VExperimental arthritis was induced by intradermal injection of 0.3 ml of Freund’s incomplete adjuvant (F-5506 Sigma, Darmstadt, Germany) in the right rear claw, 0.3 ml PS was injected intradermally at 15th day and served as sham-treatment group

All groups were fed a commercial pellet rat diet and given free access to drinking water for an additional 29 days. The rats were kept at 25°C with a standard 12-hour light and dark cycle. Rats were deprived of food starting from the night of the 29th day. Cardiac blood samples were collected under general anesthesia (ketamine 90 mg/kg + xylamine 10 mg/kg BW) in the next morning.

Experimental adjuvant arthritis was clinically scored in 4 grades: 0 – no swelling, + mild swelling, ++ moderate swelling, +++ severe swelling, ++++ very severe swelling, and the results were evaluated semi-quantitatively [8].

The blood samples were centrifuged at 3000 rpm for 10 minutes for serum collection. Aspartate, alanine aminotransferases and ALP levels were measured by a COBAS-C501 auto analyzer (Roche, Diagnostics GmbH D-68298, Mannheim, Germany). Aryl esterase and PON activities, TAL and TOL levels were measured by means of the methods developed by Erel [911]. Oxidative stress index scores were calculated using the TOL/TAL formula [12] and the obtained values were expressed as arbitrary unit (AU).

The serum levels of IL-β, IL-6, TNF-α, hs-CRP were assessed using commercially available enzyme linked immunosorbent assay (ELISA) kits for rats, according to protocols provided by manufacturers (Bender MedSystems, Vienna, Austria). All analyses were made using a micro plate reader (Varioskan Flash, Thermo, USA) and the results were expressed in pg/ml.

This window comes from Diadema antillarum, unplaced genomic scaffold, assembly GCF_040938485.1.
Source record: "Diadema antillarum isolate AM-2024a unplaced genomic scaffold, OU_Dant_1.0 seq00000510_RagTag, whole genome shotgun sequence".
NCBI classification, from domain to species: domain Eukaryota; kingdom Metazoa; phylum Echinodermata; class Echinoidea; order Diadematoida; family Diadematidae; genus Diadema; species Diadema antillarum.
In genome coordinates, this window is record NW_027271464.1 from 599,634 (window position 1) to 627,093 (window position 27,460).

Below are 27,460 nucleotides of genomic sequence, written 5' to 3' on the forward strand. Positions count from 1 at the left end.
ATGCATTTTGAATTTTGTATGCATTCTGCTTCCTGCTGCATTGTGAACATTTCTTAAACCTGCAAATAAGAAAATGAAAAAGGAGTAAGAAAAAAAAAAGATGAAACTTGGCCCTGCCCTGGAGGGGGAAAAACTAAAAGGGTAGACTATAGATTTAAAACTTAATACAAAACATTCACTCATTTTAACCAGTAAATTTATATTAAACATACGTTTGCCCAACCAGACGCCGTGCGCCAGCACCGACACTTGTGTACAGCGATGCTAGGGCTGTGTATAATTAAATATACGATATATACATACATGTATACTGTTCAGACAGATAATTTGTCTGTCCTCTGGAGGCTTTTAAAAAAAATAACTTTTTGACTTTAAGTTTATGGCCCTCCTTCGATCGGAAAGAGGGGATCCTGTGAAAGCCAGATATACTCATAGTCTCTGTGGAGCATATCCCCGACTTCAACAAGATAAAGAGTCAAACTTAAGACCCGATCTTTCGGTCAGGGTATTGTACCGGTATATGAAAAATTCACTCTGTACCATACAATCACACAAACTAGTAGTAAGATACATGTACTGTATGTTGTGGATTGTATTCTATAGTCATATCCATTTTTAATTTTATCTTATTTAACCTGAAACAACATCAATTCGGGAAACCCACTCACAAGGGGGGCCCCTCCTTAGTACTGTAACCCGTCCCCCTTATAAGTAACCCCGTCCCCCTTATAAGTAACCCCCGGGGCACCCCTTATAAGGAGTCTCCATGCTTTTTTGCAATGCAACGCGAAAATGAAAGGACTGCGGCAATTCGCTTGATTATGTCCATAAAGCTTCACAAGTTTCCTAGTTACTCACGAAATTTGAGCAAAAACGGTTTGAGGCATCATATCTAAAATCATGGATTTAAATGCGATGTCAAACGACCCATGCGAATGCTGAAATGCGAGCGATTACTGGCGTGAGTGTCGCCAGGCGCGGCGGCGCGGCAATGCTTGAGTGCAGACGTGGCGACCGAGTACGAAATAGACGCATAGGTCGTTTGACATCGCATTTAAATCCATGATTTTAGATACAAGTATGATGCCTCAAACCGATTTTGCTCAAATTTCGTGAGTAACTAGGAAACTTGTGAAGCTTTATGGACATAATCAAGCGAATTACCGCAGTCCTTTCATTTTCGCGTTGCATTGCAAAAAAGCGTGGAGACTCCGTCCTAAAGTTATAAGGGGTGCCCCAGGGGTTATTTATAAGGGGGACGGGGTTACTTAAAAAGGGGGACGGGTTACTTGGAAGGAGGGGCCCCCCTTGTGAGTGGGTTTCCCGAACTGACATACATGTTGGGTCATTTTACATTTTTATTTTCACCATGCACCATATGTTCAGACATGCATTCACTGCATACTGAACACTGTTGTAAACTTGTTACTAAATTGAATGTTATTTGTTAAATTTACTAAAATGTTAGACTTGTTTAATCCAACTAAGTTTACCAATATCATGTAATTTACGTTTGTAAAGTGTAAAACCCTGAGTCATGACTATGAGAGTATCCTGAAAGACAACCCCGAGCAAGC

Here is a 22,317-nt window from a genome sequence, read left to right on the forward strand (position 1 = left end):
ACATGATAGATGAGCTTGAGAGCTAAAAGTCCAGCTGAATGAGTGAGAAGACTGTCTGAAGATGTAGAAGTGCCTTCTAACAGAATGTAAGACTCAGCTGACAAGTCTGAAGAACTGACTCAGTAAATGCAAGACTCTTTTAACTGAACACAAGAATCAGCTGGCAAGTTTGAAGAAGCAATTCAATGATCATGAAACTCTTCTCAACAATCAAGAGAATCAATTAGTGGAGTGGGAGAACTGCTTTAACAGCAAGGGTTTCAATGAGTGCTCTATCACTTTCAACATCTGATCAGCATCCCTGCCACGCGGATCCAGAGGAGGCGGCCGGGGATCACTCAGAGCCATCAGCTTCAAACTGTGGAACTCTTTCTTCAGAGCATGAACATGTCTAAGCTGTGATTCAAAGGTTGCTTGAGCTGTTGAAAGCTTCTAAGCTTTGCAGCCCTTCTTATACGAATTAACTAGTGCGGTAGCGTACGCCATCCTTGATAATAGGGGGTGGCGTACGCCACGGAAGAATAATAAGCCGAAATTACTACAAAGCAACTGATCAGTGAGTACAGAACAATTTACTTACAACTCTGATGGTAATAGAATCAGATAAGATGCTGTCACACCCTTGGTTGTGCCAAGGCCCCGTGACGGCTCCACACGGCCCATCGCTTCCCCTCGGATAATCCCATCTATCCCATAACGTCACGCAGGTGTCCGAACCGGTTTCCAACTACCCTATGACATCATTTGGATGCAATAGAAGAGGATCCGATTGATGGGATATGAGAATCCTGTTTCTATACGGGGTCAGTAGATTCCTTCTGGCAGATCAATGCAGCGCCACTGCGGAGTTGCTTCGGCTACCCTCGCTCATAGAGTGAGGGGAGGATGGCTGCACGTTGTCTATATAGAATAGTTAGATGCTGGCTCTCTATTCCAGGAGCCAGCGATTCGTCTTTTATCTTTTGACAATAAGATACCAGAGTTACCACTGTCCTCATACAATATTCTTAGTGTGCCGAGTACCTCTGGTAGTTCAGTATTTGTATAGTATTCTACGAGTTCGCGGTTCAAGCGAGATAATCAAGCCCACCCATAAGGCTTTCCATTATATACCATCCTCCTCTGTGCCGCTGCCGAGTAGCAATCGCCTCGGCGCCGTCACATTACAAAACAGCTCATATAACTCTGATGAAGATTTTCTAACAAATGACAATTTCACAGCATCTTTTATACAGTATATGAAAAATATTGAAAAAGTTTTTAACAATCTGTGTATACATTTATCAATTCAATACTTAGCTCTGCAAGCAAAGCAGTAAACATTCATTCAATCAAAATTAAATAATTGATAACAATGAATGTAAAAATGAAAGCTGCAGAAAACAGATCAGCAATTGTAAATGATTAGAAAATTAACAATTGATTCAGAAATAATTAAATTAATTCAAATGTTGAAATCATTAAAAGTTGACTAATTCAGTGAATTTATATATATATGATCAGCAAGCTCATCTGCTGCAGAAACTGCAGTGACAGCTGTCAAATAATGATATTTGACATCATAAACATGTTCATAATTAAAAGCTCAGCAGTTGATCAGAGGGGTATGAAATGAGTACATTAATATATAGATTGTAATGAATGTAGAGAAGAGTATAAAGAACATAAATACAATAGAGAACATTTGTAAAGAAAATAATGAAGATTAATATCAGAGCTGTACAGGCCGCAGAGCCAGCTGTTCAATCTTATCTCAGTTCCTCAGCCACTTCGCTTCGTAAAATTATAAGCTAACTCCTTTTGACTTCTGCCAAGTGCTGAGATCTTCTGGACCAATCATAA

Animal care and study protocols applied in the study were in compliance with guidelines of the local Ethics Committee of Istanbul Bezmialem Foundation University (Protocol No. 2015/109, date 31.03.2015).

Statistical analysis

The data were analyzed using IBM SPSS version 22.0 software. The data did not display normal distribution and the significance of differences between mean values of the groups was determined by the Kruskal-Wallis H test. A multiple comparison test, the Dunn-Bonferroni test, was used for determining from which group the significance has arisen. The c2 test was performed to identify the significance of difference among identical groups. A p < 0.05 value was considered as significant.


No clinical signs of arthritis occurred in the group I, whereas severe arthritis symptoms developed in the animals of the remaining groups following injection of Freund’s incomplete adjuvant. In BV administered groups (groups II, III and IV) clinical symptoms of inflammation were relieved (Table II, Fig. 1).

Table II

Semi-quantitative arthritis scores of the groups

Groups n = 7Clinical scores of arthritis and number of animals with each score

[i] (0) no swelling, (+) mild swelling, (++) moderate swelling, (+++) severe swelling, (++++) very severe swelling.

Fig. 1

Adjuvant injected sites before (A, C) and after bee venom (BV) treatment (B – 4 μg/kg and D – 20 μg/kg BV injected animals). Significant resolution of the clinical arthritis symptoms was observed in the 20 μg/kg BV-treated group.